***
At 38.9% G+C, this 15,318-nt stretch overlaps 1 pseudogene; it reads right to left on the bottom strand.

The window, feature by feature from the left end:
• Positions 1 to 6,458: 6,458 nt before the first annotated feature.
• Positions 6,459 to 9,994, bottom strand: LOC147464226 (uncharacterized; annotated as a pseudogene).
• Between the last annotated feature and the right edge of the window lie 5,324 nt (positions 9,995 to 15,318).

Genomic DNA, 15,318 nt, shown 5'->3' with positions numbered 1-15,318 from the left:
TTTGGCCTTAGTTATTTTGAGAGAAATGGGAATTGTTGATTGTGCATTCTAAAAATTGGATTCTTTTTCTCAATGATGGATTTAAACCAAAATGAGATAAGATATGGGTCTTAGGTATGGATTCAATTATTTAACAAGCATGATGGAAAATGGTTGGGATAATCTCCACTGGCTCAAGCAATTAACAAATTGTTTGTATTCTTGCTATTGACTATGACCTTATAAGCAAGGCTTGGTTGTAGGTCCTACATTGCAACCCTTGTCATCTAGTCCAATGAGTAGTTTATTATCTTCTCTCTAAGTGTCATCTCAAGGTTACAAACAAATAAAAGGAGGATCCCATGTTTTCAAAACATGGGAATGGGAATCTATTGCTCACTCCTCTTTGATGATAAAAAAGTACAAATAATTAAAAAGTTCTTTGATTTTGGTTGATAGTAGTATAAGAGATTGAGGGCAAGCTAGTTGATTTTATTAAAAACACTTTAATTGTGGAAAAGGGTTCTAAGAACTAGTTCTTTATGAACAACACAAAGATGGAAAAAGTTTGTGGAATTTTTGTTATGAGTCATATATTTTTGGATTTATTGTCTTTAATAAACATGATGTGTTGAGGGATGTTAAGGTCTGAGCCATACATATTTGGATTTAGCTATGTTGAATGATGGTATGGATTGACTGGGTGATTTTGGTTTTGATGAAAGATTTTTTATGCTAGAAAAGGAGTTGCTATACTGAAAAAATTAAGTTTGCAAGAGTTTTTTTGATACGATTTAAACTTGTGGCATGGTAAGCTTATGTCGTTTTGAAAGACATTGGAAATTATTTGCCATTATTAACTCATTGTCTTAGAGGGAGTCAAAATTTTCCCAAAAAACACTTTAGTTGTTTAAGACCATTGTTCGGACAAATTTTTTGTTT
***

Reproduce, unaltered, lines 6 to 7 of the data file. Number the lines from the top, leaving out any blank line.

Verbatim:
Genomic DNA, 15,318 nt, shown 5'->3' with positions numbered 1-15,318 from the left:
TTTGGCCTTAGTTATTTTGAGAGAAATGGGAATTGTTGATTGTGCATTCTAAAAATTGGATTCTTTTTCTCAATGATGGATTTAAACCAAAATGAGATAAGATATGGGTCTTAGGTATGGATTCAATTATTTAACAAGCATGATGGAAAATGGTTGGGATAATCTCCACTGGCTCAAGCAATTAACAAATTGTTTGTATTCTTGCTATTGACTATGACCTTATAAGCAAGGCTTGGTTGTAGGTCCTACATTGCAACCCTTGTCATCTAGTCCAATGAGTAGTTTATTATCTTCTCTCTAAGTGTCATCTCAAGGTTACAAACAAATAAAAGGAGGATCCCATGTTTTCAAAACATGGGAATGGGAATCTATTGCTCACTCCTCTTTGATGATAAAAAAGTACAAATAATTAAAAAGTTCTTTGATTTTGGTTGATAGTAGTATAAGAGATTGAGGGCAAGCTAGTTGATTTTATTAAAAACACTTTAATTGTGGAAAAGGGTTCTAAGAACTAGTTCTTTATGAACAACACAAAGATGGAAAAAGTTTGTGGAATTTTTGTTATGAGTCATATATTTTTGGATTTATTGTCTTTAATAAACATGATGTGTTGAGGGATGTTAAGGTCTGAGCCATACATATTTGGATTTAGCTATGTTGAATGATGGTATGGATTGACTGGGTGATTTTGGTTTTGATGAAAGATTTTTTATGCTAGAAAAGGAGTTGCTATACTGAAAAAATTAAGTTTGCAAGAGTTTTTTTGATACGATTTAAACTTGTGGCATGGTAAGCTTATGTCGTTTTGAAAGACATTGGAAATTATTTGCCATTATTAACTCATTGTCTTAGAGGGAGTCAAAATTTTCCCAAAAAACACTTTAGTTGTTTAAGACCATTGTTCGGACAAATTTTTTGTTT